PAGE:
Northern Ireland blanketed with snow in 'real taste of winter'

Snow and strong winds are causing travel disruption and school closures as wintry conditions continue to batter parts of the UK.

Heavy snow blanketed Northern Ireland mid-morning, with Coleraine and Ballymena among the towns worst hit.

Frequent snow showers and strong winds were also expected across Scotland, Wales and the North of England on Thursday, with the possibility of sleet or snow for a short time in the South.

The Met Office has issued yellow “be aware” warnings of wind and snow for Scotland, warning of gusts of up to 60mph in places and 4in (10cm) to 8in (20cm) of snow on higher ground.

The snow warnings also extend to northern parts of England as well as Wales and Northern Ireland.

In Scotland, police said there have been some minor road accidents in the Highlands while in central Scotland the M74 was closed for a time at junction 8 due to ice.

There was a three-vehicle crash at junction 4 on the M77, but no injuries were reported.

The weather has also affected ferry services, with Caledonian MacBrayne warning that “heavy disruptions” are expected.

Northlink ferries and Orkney Ferries also warned that disruption was likely due to the weather.

In Dumfries and Galloway, both Wallace Hall Academy and Wallace Hall Primary School in Thornhill were closed due to the conditions.

The Met Office described the weather as a “real taste of winter” caused by a p olar airmass, which originated over northern Canada, spreading south across the UK.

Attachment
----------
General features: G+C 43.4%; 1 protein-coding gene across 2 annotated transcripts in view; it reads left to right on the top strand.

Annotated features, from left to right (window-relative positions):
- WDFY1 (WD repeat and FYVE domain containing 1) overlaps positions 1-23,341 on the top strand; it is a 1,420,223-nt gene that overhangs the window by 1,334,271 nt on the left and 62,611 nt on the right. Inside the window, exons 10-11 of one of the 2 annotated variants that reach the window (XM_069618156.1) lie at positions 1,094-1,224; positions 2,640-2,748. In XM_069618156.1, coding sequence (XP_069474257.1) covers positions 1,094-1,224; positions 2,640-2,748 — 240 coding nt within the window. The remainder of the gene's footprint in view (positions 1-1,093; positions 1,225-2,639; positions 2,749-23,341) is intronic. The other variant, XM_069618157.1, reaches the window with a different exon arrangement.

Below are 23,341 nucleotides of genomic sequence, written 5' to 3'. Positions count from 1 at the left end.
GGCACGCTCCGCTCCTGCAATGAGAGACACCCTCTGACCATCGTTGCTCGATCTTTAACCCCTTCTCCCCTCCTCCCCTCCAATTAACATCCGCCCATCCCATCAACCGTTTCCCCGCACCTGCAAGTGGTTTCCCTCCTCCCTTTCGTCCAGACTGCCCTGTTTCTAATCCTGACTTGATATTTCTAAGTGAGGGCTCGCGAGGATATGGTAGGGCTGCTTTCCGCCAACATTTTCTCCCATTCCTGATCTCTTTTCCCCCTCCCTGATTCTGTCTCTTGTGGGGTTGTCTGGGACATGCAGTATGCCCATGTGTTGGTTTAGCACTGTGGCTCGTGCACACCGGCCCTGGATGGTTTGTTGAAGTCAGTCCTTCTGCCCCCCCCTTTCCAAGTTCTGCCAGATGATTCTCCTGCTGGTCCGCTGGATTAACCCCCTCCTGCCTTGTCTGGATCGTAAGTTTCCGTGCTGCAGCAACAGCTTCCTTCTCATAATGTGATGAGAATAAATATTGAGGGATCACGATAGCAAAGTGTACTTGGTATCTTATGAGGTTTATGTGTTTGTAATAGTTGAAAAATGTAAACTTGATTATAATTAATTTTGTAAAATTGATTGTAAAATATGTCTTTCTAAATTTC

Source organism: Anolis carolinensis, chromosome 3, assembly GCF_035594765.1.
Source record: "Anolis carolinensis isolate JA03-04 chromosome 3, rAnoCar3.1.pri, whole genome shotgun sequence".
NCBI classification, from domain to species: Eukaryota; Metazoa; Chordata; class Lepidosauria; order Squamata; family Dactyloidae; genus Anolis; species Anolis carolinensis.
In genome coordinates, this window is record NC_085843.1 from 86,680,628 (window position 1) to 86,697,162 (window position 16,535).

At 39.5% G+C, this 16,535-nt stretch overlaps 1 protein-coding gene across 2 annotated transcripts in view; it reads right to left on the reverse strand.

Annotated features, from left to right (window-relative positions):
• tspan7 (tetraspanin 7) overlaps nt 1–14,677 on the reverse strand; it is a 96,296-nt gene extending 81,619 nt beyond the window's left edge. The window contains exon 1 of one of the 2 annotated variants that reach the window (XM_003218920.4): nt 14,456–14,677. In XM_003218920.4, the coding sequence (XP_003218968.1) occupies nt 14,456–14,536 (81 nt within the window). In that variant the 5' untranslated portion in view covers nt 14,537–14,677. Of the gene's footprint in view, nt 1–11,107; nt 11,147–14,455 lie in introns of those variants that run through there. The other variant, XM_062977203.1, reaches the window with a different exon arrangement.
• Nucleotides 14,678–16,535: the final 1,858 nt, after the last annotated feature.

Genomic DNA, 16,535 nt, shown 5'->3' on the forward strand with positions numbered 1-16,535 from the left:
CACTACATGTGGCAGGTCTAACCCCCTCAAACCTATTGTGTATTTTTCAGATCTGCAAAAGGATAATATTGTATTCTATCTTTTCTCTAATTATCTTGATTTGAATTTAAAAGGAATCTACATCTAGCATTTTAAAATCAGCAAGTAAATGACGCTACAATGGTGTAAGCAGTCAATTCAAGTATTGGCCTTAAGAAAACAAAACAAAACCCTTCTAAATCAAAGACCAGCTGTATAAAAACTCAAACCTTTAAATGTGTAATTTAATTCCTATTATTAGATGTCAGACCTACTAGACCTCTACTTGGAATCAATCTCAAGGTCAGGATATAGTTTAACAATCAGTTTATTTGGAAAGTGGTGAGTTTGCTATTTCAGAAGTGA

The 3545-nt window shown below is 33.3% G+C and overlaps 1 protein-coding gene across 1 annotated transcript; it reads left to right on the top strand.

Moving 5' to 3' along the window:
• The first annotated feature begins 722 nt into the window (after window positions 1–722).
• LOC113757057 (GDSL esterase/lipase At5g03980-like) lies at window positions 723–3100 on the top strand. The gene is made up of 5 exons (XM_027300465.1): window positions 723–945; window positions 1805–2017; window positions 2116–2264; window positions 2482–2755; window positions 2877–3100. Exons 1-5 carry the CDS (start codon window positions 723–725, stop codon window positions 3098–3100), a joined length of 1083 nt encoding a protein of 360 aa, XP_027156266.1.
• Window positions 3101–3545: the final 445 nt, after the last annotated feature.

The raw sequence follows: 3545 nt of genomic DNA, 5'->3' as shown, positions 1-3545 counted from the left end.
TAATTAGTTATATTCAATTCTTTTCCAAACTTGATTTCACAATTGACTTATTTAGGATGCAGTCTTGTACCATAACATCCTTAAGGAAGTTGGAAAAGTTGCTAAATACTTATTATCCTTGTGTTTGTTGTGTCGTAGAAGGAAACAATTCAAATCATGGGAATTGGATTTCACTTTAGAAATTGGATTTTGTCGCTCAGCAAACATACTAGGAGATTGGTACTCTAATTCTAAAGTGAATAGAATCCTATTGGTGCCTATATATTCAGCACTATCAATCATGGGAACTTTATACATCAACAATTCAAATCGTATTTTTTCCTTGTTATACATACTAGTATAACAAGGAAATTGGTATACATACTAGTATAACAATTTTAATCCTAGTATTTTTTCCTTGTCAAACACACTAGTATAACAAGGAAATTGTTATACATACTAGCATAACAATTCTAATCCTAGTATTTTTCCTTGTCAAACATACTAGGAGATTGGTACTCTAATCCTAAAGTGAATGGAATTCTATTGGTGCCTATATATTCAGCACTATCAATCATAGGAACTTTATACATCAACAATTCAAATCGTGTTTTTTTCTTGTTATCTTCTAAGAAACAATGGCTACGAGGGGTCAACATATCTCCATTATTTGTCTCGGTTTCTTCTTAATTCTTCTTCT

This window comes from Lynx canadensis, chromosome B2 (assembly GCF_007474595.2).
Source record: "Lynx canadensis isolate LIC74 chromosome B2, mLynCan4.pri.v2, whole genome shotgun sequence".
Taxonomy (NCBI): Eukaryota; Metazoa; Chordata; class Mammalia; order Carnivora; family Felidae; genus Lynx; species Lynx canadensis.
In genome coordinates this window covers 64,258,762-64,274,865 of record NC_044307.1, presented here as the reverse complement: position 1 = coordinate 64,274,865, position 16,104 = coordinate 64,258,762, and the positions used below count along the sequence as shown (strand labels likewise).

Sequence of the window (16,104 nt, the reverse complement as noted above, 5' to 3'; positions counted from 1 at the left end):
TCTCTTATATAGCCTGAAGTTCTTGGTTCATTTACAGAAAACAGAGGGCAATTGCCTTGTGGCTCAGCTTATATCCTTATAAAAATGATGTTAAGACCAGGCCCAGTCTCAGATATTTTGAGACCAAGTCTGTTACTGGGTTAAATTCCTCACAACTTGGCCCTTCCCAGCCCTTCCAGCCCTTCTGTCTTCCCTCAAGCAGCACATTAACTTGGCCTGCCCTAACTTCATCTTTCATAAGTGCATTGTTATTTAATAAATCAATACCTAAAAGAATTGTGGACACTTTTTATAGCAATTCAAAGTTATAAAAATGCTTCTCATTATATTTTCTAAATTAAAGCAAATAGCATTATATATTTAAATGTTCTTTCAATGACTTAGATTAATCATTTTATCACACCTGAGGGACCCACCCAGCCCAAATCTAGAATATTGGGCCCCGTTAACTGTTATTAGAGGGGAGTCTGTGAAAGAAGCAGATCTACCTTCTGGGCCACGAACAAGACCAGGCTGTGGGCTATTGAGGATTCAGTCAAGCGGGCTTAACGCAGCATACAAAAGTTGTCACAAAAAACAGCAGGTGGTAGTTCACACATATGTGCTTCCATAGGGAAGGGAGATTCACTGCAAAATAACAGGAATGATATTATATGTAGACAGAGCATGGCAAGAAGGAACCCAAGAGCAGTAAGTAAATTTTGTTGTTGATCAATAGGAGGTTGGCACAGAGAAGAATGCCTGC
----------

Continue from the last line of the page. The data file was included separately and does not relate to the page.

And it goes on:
It follows a wet and windy day on Wednesday for Scotland and the North of England which left homes without power and major travel disruption.

A gust of 93mph was recorded at High Bradfield in South Yorkshire and 82mph at Emley Moor in West Yorkshire.

Engineers worked to reconnect thousands of homes in Yorkshire, Cumbria, Cheshire and the north of Scotland and will be on stand-by throughout Thursday.

The Forth Road Bridge which connects Edinburgh and Fife was closed all day after a lorry was blown over and damaged the central reservation. The bridge was closed to high-sided vehicles at the time of the accident and the 54-year-old driver was charged by Police Scotland.

Paul Gundersen, chief meteorologist at the Met Office, said the heaviest and most frequent snow showers are likely across northern and western Scotland, Northern Ireland and around Irish Sea coasts, but eastern coasts will also be affected in the coming days.

“Most northern areas are very likely to see snow showers at times over the next few days, but the situation over the southern half of England is more complicated,” Mr Gundersen said.

“Southern counties of England and Wales can expect a cold and wet day with some heavy rain on Thursday, but there’s an increasing chance this will turn to sleet or snow, especially over hills, during the afternoon and evening.

“There is a chance of snow settling, bringing disruption to transport during the evening rush-hour and possibly interruptions to power supplies – this more likely across East Anglia and south-east England. As skies clear on Thursday night it is likely to become icy in many areas.

“Forecasting snow is always challenging and there’s often a fine line between whether it will rain or snow in a particular location depending on slight changes in air temperature. Keep an eye on the forecast and warnings for your area for the latest information.”

The Energy Networks Association has reminded people they can call 105 – the new, free national phone line – if the weather damages their local power network and affects their electricity supply.

[related_post themes="flat" id="143212"]